Since the beginning of the band’s existence, in both songwriting and appearance, it was clear that the Jam owed an incredible amount of debt to the My Generation era of the Who. From their impeccable covers of “Disguises” and to their preference for to appear in stylish Mod dress at all times, the Jam could very much have been considered the most authentic representation of true British punk in the late 1970’s, especially when considering their relative lack of success in the States. Where the Sex Pistols and the Clash (among others) became well-known ambassadors of the UK’s version of the genre, it was the Jam’s well-honed mixture of stylistic complexity and Weller’s witty, satirical lyrics a la Ray Davies, that the Jam were perhaps too smart to be the kind of punk that people expected.
But where they didn’t quite fit in with the rest, they excelled as a class of their own. But in one song in particular, the band shows that they’re perfectly fine being aligned with the older guard of British rockers, by being able to build upon their concepts and techniques and create something for the young gobbers to ponder to while they pogo.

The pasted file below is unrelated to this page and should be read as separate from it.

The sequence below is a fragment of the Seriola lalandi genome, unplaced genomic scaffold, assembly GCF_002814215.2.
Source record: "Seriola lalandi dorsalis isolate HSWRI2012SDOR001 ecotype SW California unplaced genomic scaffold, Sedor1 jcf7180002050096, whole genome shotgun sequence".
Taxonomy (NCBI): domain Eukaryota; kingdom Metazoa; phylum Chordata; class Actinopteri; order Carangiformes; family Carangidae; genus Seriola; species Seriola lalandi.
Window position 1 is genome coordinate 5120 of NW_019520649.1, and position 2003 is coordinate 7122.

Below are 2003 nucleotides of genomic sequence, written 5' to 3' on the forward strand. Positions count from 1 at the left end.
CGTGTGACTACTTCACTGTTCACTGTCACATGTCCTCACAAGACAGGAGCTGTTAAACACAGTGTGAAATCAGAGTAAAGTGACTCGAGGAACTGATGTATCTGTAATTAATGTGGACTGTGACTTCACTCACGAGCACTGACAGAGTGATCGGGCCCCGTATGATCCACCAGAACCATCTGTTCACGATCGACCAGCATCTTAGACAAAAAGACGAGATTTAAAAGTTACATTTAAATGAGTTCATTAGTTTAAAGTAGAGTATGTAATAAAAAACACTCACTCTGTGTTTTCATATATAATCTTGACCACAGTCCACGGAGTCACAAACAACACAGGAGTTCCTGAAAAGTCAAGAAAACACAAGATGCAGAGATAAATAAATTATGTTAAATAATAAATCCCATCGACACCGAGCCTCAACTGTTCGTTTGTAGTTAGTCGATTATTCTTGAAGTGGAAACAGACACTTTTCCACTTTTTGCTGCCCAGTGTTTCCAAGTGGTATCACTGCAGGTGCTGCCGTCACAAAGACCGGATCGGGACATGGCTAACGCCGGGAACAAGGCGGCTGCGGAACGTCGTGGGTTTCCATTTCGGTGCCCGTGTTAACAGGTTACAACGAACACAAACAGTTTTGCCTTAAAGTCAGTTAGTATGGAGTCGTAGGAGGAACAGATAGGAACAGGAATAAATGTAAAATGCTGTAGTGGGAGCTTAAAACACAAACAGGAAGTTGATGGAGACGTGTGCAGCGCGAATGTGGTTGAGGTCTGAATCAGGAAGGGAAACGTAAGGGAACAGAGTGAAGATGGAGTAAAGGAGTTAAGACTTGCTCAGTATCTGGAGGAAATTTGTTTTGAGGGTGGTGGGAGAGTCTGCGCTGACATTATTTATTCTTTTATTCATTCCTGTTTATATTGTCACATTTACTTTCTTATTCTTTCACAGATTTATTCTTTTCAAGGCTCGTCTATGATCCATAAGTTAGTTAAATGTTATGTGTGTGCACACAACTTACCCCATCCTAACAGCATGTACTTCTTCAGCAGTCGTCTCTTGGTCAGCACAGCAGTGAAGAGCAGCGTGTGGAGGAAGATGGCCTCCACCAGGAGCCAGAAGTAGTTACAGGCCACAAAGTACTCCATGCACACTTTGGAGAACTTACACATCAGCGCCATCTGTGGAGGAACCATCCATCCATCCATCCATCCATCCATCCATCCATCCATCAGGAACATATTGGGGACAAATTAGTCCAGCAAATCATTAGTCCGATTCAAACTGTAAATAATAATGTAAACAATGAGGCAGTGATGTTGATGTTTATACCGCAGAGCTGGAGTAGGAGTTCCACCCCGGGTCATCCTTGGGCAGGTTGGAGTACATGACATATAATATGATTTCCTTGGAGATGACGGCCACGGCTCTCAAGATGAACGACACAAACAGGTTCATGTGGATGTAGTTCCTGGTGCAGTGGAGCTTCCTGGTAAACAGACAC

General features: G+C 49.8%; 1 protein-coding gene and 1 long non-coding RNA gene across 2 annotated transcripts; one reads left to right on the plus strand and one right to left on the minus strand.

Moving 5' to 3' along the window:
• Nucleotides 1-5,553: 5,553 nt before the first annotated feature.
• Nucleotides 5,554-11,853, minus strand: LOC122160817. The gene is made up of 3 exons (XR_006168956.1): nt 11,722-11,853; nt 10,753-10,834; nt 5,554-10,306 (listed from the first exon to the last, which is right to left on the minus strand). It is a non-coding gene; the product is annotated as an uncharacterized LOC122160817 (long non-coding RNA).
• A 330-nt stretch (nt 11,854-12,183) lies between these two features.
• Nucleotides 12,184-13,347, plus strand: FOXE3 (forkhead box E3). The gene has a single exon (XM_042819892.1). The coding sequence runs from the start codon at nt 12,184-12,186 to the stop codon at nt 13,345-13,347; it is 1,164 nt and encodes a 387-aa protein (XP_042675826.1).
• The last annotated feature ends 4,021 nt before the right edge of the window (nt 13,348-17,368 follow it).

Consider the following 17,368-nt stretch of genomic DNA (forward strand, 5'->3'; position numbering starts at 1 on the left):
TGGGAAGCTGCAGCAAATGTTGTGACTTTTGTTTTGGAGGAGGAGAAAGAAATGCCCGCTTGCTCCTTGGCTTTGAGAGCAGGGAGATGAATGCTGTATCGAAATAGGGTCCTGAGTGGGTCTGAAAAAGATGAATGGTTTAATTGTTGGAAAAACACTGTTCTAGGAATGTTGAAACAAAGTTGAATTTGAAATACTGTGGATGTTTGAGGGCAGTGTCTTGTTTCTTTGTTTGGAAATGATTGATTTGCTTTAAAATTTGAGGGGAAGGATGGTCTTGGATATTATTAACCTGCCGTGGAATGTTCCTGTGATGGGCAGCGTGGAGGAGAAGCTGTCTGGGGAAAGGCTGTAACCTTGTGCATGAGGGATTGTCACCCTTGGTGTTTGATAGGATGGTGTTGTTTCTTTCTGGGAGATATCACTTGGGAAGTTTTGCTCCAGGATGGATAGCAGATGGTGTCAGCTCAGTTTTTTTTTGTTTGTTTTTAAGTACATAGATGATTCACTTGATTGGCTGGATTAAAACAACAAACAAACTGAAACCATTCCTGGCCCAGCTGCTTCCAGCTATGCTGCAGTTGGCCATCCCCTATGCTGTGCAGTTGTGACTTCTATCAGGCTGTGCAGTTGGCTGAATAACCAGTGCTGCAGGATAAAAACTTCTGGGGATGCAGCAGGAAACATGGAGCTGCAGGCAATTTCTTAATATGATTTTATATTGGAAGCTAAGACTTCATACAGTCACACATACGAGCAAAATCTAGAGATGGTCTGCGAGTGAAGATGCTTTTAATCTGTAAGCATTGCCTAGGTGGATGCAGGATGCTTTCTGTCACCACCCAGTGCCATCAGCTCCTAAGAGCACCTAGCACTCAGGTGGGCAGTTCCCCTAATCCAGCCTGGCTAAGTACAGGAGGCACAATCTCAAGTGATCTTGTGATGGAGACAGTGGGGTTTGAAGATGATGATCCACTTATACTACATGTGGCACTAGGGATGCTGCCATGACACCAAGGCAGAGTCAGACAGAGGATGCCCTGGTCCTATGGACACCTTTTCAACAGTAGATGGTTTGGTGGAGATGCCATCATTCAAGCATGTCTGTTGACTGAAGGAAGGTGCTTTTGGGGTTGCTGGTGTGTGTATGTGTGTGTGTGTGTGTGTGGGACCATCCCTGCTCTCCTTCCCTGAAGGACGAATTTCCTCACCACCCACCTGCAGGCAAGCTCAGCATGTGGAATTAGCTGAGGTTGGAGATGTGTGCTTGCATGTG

After the Jump: Addressing an tired old theme for a new generation of mods and rockers alike.
Before they were Pink Floyd, they were. . . Ah. . . The Tea Set.
Name aside (which, honestly, would have been perfect if the band strictly existed between 1965-1968, then petered out into obscurity), they were still a talented group of art students working toward that Pink Floyd sound.
Beware of the Blog, the blog channel for the legendary WFMU, was kind enough to post this ’65-era track recorded by the band, featuring a line-up of Syd Barrett, Nick Mason, Roger Waters, and then-guitarist Bob Klose, called “Lucy Leave.” The track merely hints at the sort of space-rock that Pink Floyd would become known for on Piper at the Gates of Dawn, and instead sounds like the perfect crossroads between Stones’-styled rock and roll, and the Mods’ appreciation for R&B structures. It was a part of a demo tape that included their cover of “I’m a King Bee,” plus two other Syd originals, “Butterfly,” and “Double O Bo,” which Nick Mason described as “Bo Diddley meets the James Bond theme.”
EMI records have been losing clients — including the Rolling Stones, Paul McCartney, and Radiohead — since being taken over by private equity firm Terra Firma in 2007. As of Tuesday, January 4th, EMI is happy to announce they’ve retained a relationship with Pink Floyd, who has battled with EMI to ‘unbundle’ their digital discography in order to sell individual songs on services like iTunes. Though details have yet to be released, aside from being held to a five-year interim, they assure that a new arrangement has been reached when approaching the digital sale of Pink Floyd music.
Given the length of the deal, and the recent better-tidings among the surviving members of the Floyd, does this mean a full-on deal might be in the works? Post your thoughts below.